7. If the landowner doesn’t appeal, within 30 days he or she must filed “exceptions” to the commissioners report on the value of the taking, which is then tried before a jury.
How does this relate to the Bluegrass Pipeline Project?
The companies proposing the Bluegrass Pipeline Project want to transport “natural gas liquids” (NGLs). The companies intend the pipeline to serve as a “common carrier” under federal law, transporting the NGLs under a “tariff” (rate schedule) that will be approved by the Federal Energy Regulatory Commission.
Natural Gas Liquids are a mixture of a number of different hydrocarbons. Because the proposed Bluegrass Pipeline will transport NGLs rather than only the methane fraction of the extracted natural gas, the Interstate Commerce Act will regulate the pipeline.(If the pipeline were only carrying methane, the Natural Gas Act would regulate the Bluegrass Pipeline.) Unlike the Natural Gas Act, the Interstate Commerce Act does not provide a right of condemnation for pipelines like the Bluegrass Pipeline.
Any right of Williams or any other NGL pipeline to condemn would have to be found in Kentucky law. Here is where the analysis gets a little more complicated.
Would the Bluegrass Pipeline be a “common carrier” under Kentucky law?
KRS 278.470 provides that:
"Every company receiving, transporting or delivering a supply of oil or natural gas for public consumption is declared to be a common carrier, and the receipt, transportation and delivery of natural gas into, through and from a pipeline operated by any such company is declared to be a public use."
The General Assembly has not defined what it intended with respect to “for public consumption.” While KRS 278.470 appears to make any and all pipelines that deliver oil or natural gas for consumption anywhere to be a common carrier, the case of In Re: Langford, a Bankruptcy Court decision from the Western District of Kentucky, construed KRS 278.470 to apply only to “companies engaged in the transportation of gas ‘for public consumption’—that is, for ultimate use by Kentucky consumers.”
In this instance, Williams Co. has stated that the pipeline will be transporting NGLs from Pennsylvania, Ohio, and West Virginia, to the Gulf of Mexico for further processing, use, and export. The conclusion as to this issue is that even though state law appears to make all pipelines for oil and gas “common carriers,” the proposed Bluegrass Pipeline, would appear not be a common carrier within the meaning of state law because it would transport only in interstate rather than intrastate commerce.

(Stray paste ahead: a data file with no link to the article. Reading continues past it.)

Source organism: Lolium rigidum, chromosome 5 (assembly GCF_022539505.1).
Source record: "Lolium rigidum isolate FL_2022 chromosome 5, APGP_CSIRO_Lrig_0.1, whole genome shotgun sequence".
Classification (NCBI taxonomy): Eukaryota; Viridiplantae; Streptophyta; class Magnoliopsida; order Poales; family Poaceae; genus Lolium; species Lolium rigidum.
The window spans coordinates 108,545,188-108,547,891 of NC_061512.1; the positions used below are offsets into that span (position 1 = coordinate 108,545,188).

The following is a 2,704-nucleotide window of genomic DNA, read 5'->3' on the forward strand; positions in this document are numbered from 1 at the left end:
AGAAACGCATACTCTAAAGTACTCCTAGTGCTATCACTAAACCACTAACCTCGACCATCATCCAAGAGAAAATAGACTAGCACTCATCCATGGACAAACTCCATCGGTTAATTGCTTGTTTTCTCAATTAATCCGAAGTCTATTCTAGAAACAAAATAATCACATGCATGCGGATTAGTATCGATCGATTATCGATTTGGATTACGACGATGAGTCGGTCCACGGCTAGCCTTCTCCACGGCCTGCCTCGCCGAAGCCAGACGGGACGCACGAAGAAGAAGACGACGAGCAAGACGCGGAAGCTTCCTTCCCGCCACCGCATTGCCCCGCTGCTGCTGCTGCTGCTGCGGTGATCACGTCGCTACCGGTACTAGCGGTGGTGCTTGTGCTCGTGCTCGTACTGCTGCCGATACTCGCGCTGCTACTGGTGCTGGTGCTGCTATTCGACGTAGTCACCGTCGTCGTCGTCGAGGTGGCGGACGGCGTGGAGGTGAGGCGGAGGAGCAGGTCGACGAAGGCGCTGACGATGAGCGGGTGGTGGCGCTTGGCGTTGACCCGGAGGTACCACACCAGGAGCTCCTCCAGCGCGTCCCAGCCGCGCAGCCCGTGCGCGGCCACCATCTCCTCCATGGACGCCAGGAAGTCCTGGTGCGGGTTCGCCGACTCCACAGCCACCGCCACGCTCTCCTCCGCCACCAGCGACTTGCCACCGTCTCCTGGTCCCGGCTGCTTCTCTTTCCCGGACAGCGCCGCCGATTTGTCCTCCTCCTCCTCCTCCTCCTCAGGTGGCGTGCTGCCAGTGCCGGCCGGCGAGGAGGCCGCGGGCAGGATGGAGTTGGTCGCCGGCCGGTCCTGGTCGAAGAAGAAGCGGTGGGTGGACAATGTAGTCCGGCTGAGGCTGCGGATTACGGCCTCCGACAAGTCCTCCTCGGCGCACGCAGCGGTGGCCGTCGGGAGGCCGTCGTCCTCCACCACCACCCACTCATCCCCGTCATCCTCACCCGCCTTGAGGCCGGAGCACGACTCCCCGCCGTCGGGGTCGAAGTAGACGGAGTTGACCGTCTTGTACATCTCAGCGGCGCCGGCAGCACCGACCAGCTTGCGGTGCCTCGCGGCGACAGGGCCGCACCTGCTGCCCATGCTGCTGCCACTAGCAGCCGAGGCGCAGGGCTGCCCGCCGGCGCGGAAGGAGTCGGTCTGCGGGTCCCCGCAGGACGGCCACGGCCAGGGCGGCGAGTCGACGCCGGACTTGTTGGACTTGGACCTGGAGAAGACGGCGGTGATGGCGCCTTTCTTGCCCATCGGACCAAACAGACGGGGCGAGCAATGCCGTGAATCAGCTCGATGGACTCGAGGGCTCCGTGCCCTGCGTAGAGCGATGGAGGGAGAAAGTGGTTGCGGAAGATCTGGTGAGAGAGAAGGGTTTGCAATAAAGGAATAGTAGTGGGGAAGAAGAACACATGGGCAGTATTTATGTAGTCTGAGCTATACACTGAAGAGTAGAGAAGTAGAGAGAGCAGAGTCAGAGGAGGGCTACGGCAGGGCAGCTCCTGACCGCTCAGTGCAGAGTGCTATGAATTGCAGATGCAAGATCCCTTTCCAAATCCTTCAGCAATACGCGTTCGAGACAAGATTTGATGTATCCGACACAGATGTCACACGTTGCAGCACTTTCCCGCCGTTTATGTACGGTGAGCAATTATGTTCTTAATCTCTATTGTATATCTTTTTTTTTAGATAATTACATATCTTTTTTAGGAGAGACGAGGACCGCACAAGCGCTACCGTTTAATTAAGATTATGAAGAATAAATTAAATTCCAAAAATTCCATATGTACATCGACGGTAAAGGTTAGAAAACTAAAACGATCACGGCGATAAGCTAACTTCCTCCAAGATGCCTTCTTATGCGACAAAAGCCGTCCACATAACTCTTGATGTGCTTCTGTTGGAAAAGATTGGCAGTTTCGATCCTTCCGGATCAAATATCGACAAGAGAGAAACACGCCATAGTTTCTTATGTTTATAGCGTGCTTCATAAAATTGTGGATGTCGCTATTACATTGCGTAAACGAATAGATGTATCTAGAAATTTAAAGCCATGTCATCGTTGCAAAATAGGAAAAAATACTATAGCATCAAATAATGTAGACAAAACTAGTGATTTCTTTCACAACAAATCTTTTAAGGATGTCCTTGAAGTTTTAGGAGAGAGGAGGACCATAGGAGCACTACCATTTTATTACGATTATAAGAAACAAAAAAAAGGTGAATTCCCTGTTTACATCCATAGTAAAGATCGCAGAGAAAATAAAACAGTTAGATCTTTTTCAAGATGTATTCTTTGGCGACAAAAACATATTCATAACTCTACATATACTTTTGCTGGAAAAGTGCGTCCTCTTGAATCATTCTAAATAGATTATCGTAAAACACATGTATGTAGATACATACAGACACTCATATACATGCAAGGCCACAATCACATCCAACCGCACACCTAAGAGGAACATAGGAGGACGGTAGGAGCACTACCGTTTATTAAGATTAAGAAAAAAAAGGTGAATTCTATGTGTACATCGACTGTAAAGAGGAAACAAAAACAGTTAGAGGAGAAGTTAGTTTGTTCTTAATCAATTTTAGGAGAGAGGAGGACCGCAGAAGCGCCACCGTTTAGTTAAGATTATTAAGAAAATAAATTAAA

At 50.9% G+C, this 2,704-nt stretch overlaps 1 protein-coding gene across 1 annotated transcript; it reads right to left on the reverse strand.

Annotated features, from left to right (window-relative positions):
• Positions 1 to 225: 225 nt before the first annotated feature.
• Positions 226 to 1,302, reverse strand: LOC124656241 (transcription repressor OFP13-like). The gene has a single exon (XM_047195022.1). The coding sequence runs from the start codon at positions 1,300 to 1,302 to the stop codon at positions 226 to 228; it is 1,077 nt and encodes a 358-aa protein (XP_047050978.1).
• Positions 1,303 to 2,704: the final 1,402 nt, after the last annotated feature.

Does the Bluegrass Pipeline Have the Power of Eminent Domain?
The power of pipeline companies to condemn people’s property is provided in KRS 278.502:
"Any corporation or partnership organized for the purpose of, and any individual engaged in or proposing to engage in, constructing, maintaining, or operating oil or gas wells or pipelines for transporting or delivering oil or gas, including oil and gas products, in public service may, if it is unable to contract or agree with the owner after a good faith effort to do so, condemn the lands and material or the use and occupation of the lands that are necessary for constructing, maintaining, drilling, utilizing, and operating pipelines, underground oil or gas storage fields, and wells giving access thereto and all necessary machinery, equipment, pumping stations, appliances, and fixtures, including tanks and telephone lines, and other communication facilities, for use in connection therewith, and the necessary rights of ingress and egress to construct, examine, alter, repair, maintain, operate, or remove such pipelines or underground gas storage fields, to drill new wells and utilize existing wells in connection therewith, and remove pipe, casing, equipment, and other facilities relating to such underground storage fields and access wells. The proceedings for condemnation shall be as provided in the Eminent Domain Act of Kentucky."
In this statute, the General Assembly has granted eminent domain power under KRS 278.502 to companies and individuals that are engaged in constructing pipelines for “transporting or delivering oil and gas, including oil and gas products, in public service[.]”
What is “in public service”? The term is not defined in the statute and there is little case law on the issue, but what law there is supports the conclusion that the proposed pipeline would not be “in public service.”